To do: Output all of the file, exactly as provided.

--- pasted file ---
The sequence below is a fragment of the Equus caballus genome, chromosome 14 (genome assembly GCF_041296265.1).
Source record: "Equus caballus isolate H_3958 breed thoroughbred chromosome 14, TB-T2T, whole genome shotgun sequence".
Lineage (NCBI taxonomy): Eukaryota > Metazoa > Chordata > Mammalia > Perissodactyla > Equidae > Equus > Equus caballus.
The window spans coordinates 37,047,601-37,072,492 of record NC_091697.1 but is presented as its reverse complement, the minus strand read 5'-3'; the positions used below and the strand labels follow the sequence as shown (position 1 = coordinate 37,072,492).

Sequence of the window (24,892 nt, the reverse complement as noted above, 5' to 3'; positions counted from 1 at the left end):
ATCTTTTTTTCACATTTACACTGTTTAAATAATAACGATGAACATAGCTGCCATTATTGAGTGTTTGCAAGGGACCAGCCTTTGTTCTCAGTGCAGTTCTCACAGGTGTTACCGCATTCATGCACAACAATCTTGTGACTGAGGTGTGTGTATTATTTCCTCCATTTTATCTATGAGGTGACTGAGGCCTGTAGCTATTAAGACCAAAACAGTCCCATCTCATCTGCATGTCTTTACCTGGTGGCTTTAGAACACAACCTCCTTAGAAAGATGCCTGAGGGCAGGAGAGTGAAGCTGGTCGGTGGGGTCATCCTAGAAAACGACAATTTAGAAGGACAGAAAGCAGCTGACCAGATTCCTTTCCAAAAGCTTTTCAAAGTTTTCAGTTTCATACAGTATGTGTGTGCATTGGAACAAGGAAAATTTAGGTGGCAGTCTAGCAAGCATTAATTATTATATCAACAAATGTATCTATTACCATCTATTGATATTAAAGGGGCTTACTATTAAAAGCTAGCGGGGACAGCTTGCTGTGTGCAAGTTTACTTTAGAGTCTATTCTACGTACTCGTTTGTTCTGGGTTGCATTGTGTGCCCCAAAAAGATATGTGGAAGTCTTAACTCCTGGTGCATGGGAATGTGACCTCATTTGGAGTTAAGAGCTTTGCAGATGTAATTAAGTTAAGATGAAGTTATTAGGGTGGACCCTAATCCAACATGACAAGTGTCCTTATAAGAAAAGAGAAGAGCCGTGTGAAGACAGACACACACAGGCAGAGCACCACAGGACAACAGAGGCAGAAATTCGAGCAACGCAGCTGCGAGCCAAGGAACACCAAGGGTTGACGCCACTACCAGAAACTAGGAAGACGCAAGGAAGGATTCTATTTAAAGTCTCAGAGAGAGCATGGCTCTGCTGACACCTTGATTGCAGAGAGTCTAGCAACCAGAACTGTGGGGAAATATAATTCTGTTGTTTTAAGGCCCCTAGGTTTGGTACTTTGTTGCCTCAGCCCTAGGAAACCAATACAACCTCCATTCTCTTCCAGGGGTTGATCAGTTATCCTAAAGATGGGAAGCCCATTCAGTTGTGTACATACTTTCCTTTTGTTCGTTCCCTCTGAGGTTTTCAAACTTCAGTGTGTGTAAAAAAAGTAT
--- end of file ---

The sequence below is a fragment of the Equus caballus genome, chromosome 14 (genome assembly GCF_041296265.1).
Source record: "Equus caballus isolate H_3958 breed thoroughbred chromosome 14, TB-T2T, whole genome shotgun sequence".
Lineage (NCBI taxonomy): Eukaryota > Metazoa > Chordata > Mammalia > Perissodactyla > Equidae > Equus > Equus caballus.
The window spans coordinates 37,047,601-37,072,492 of record NC_091697.1 but is presented as its reverse complement, the minus strand read 5'-3'; the positions used below and the strand labels follow the sequence as shown (position 1 = coordinate 37,072,492).

Sequence of the window (24,892 nt, the reverse complement as noted above, 5' to 3'; positions counted from 1 at the left end):
ATCTTTTTTTCACATTTACACTGTTTAAATAATAACGATGAACATAGCTGCCATTATTGAGTGTTTGCAAGGGACCAGCCTTTGTTCTCAGTGCAGTTCTCACAGGTGTTACCGCATTCATGCACAACAATCTTGTGACTGAGGTGTGTGTATTATTTCCTCCATTTTATCTATGAGGTGACTGAGGCCTGTAGCTATTAAGACCAAAACAGTCCCATCTCATCTGCATGTCTTTACCTGGTGGCTTTAGAACACAACCTCCTTAGAAAGATGCCTGAGGGCAGGAGAGTGAAGCTGGTCGGTGGGGTCATCCTAGAAAACGACAATTTAGAAGGACAGAAAGCAGCTGACCAGATTCCTTTCCAAAAGCTTTTCAAAGTTTTCAGTTTCATACAGTATGTGTGTGCATTGGAACAAGGAAAATTTAGGTGGCAGTCTAGCAAGCATTAATTATTATATCAACAAATGTATCTATTACCATCTATTGATATTAAAGGGGCTTACTATTAAAAGCTAGCGGGGACAGCTTGCTGTGTGCAAGTTTACTTTAGAGTCTATTCTACGTACTCGTTTGTTCTGGGTTGCATTGTGTGCCCCAAAAAGATATGTGGAAGTCTTAACTCCTGGTGCATGGGAATGTGACCTCATTTGGAGTTAAGAGCTTTGCAGATGTAATTAAGTTAAGATGAAGTTATTAGGGTGGACCCTAATCCAACATGACAAGTGTCCTTATAAGAAAAGAGAAGAGCCGTGTGAAGACAGACACACACAGGCAGAGCACCACAGGACAACAGAGGCAGAAATTCGAGCAACGCAGCTGCGAGCCAAGGAACACCAAGGGTTGACGCCACTACCAGAAACTAGGAAGACGCAAGGAAGGATTCTATTTAAAGTCTCAGAGAGAGCATGGCTCTGCTGACACCTTGATTGCAGAGAGTCTAGCAACCAGAACTGTGGGGAAATATAATTCTGTTGTTTTAAGGCCCCTAGGTTTGGTACTTTGTTGCCTCAGCCCTAGGAAACCAATACAACCTCCATTCTCTTCCAGGGGTTGATCAGTTATCCTAAAGATGGGAAGCCCATTCAGTTGTGTACATACTTTCCTTTTGTTCGTTCCCTCTGAGGTTTTCAAACTTCAGTGTGTGTAAAAAAAGTAT